Manga Math Mysteries

Jumping on the manga bandwagon for educational purposes, Lerner Books’ Graphic Universe line has brought out a group of Manga Math Mysteries to teach kids in a style they’ll enjoy reading. The small hardcovers are sturdy yet reasonably sized for small hands.

The Lost Key: A Mystery With Whole Numbers cover
The Lost Key:
A Mystery With Whole Numbers
Buy this book

The two that I sampled both had a strong kung fu class component. (I already knew the math, but I still learned principles of this discipline.) In each volume, a group of kids who study the martial art together find something suspicious and need numbers to investigate. In the first book, a bully steals the key to the kung fu school, then steals and hides their equipment. The kids have to find it, then count it to make sure it’s all there.

I think “whole numbers” is a rotten concept to try and work into a story, because all your characters sound like idiots as they count out loud. There are no age ratings on the books, but according to the publisher, all are aimed at ages 9-12. In my opinion, though, the first book skews younger than the third. The kung fu lessons, at least, were informative, and the idea of figuring out the best way to respond to a bully helpful.

Typical of instructional works, the text carries most of the meaning here, with the illustrations just along for the ride. As I mentioned before, the need to include simple concepts of addition and subtraction means that characters don’t sound normal as they work counting into the dialogue. There’s also too much repetition, as the slots of the storage unit are shown over and over, and too much guessing and coincidence instead of logical mystery-solving. Plus, it would have been nice to have seen the miscreant have some sort of punishment for his theft instead of dealing with him off-screen in a throwaway sentence.

The Secret Ghost: A Mystery With Distance and Measurement cover
The Secret Ghost:
A Mystery With Distance and Measurement
Buy this book

The third book, The Secret Ghost, is much better. The distance and measurement concepts are worked into the story more naturally, as the kids figure out what’s making spooky sounds in a house they fear may be haunted. (It’s also good to see logic used to defeat superstition, with all the noises having reasonable explanations, even if one of them is a bit creepy.)

The kids measure their kung fu classroom for shelving; hear a folktale about Shaolin monks using volume estimates to solve the mystery of a haunted well; figure out the distance between a tree and a house to determine if the branches could scrape the window; and even find a hidden room by comparing dimensions! Not only is this educational without talking down to kids, it’s pretty entertaining. I also found it praiseworthy that all the families in this series are multi-racial without it ever being pointed out or dwelt upon.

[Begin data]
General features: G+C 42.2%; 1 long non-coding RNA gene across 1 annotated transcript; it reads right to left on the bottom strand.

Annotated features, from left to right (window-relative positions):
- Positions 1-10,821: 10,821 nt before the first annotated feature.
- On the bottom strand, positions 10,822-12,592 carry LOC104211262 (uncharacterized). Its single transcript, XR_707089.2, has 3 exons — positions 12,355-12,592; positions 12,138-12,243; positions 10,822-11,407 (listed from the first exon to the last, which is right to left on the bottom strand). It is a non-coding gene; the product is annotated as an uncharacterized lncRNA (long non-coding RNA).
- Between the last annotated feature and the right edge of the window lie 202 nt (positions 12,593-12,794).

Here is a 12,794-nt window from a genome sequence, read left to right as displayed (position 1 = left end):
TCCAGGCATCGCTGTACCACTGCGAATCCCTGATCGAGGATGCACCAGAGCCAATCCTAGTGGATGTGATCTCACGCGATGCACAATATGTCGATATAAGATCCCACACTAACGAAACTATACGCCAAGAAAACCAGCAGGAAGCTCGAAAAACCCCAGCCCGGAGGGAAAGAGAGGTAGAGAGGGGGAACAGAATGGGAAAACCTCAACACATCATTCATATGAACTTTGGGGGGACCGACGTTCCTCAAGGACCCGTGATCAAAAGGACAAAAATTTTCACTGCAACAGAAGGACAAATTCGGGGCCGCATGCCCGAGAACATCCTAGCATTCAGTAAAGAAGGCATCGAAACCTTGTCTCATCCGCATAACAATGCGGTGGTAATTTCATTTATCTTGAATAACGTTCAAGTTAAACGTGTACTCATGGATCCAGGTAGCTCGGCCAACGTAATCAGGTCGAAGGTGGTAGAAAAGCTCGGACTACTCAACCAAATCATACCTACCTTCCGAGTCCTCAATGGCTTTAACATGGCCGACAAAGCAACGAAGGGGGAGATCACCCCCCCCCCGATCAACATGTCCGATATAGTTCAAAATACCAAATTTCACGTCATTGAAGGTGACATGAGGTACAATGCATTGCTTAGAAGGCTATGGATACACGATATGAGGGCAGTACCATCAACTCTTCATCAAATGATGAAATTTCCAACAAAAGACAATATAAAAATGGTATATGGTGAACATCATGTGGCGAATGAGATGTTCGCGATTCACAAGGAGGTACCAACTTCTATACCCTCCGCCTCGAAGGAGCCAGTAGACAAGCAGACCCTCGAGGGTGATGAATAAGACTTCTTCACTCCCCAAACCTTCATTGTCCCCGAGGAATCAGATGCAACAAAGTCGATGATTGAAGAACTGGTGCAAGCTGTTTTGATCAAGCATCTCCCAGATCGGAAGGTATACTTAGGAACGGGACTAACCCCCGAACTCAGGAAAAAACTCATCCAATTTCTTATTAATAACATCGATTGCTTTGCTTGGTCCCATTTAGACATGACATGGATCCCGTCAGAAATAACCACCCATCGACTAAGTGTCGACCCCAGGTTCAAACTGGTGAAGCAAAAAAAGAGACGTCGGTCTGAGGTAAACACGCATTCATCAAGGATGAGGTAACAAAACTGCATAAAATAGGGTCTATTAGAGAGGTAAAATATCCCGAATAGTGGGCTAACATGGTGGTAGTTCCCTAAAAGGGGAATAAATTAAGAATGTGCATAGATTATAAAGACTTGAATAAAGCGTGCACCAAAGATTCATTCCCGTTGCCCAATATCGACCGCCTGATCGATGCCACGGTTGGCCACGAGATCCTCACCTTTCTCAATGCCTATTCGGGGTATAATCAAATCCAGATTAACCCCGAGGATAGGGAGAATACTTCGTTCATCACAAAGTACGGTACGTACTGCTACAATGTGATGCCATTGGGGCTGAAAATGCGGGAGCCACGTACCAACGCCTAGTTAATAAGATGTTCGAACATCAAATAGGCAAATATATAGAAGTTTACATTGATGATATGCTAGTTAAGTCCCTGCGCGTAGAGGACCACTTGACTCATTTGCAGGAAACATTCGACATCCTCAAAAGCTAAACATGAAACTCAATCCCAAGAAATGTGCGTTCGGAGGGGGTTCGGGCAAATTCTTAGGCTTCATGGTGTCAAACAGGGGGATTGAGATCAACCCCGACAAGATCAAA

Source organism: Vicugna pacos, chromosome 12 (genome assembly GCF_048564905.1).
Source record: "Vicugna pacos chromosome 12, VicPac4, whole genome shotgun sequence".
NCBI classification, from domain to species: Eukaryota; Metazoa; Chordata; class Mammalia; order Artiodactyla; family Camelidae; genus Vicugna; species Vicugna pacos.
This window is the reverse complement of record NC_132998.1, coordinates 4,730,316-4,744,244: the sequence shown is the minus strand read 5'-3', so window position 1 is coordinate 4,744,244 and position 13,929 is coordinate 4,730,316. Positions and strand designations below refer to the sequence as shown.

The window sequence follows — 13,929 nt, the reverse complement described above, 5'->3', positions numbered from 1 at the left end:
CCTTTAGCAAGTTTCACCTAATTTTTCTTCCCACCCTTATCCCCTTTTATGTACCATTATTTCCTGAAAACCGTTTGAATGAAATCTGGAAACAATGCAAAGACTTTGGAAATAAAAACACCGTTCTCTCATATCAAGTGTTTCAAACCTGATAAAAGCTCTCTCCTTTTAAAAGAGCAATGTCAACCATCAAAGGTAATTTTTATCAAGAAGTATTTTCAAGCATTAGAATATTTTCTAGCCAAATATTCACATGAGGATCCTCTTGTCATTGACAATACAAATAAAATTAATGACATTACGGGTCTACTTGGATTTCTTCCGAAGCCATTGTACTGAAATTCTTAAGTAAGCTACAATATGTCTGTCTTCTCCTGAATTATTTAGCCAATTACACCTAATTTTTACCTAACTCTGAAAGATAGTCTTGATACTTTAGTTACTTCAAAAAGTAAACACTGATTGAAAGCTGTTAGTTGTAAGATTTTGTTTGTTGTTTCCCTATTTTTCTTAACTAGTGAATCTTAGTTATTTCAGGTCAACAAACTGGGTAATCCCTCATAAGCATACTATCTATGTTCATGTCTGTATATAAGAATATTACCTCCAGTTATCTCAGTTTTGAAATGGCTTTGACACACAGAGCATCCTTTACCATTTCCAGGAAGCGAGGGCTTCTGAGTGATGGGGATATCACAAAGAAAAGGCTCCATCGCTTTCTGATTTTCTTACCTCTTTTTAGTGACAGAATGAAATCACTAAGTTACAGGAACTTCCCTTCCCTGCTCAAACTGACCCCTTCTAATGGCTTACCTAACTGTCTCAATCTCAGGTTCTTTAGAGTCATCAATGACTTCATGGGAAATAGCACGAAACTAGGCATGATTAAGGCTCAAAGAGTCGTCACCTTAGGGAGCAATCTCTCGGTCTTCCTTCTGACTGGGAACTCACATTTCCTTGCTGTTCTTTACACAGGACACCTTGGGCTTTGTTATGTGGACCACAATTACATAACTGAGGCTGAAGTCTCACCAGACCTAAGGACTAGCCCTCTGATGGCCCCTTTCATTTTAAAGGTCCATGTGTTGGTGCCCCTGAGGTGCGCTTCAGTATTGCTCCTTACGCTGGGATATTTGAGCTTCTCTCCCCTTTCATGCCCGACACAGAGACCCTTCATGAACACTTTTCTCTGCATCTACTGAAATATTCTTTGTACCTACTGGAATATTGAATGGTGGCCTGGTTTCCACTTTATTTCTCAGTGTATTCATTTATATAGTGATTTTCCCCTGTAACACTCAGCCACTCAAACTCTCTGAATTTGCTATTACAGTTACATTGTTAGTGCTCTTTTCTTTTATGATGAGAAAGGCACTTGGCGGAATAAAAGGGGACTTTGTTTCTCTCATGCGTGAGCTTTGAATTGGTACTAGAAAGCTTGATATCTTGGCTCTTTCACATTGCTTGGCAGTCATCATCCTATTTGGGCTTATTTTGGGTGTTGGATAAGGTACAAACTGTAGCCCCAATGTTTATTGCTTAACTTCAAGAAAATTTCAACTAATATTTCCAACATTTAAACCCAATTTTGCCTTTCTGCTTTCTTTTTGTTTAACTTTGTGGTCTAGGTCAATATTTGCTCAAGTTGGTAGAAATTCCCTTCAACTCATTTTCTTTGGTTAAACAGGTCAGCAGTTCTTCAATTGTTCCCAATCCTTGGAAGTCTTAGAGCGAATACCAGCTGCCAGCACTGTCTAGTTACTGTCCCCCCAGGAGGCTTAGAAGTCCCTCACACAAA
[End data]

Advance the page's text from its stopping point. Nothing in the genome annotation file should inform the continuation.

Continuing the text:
All books are written by teacher Melinda Theilbar, with different artists (Tintin Pantoja for #1, Yuko Ota for #3) — but since they draw to model, you have to look hard to see the difference. The unusual, high list price of $29.27 is so that they can offer 25% off and get down to $21.95 for school and library purchasing. There are an additional two books in the series, The Hundred-Dollar Robber: A Mystery With Money, also illustrated by Tintin Pantoja, and The Kung Fu Puzzle: A Mystery With Time and Temperature, drawn by Der-shing Helmer. (Complimentary copies for this review were provided by the publisher.)


  1. Thank you for the review, both the praise and the criticism. I’m very happy to have found Melinda Thielbar just when we needed a math teacher to create this series, and very happy with how well the three artists worked together on the characters under Tintin Pantoja’s lead.

    I’d like to clarify that the first series of Manga Math Mysteries covers third grade concepts, so are intended for kids starting at ages 7 and 8, rather than 9-12. Therefore, the first book is intentionally very basic. But we’ll bear in mind the critique as the series continues.

    And, yes, Lerner’s library-bound books, with exceptionally tough binding (not just normal trade hardcover binding) do have that school/library pricing. Should the books come out in a paperback edition, they’ll be priced in line with our other paperback graphic novels.

  2. Thank you for the clarification about the age — I just took what Amazon said. It makes more sense for it to skew younger. I appreciate you coming by to add this information!

  3. Kids are really lucky, they have a chance to love math

Leave a Reply

Comments are closed.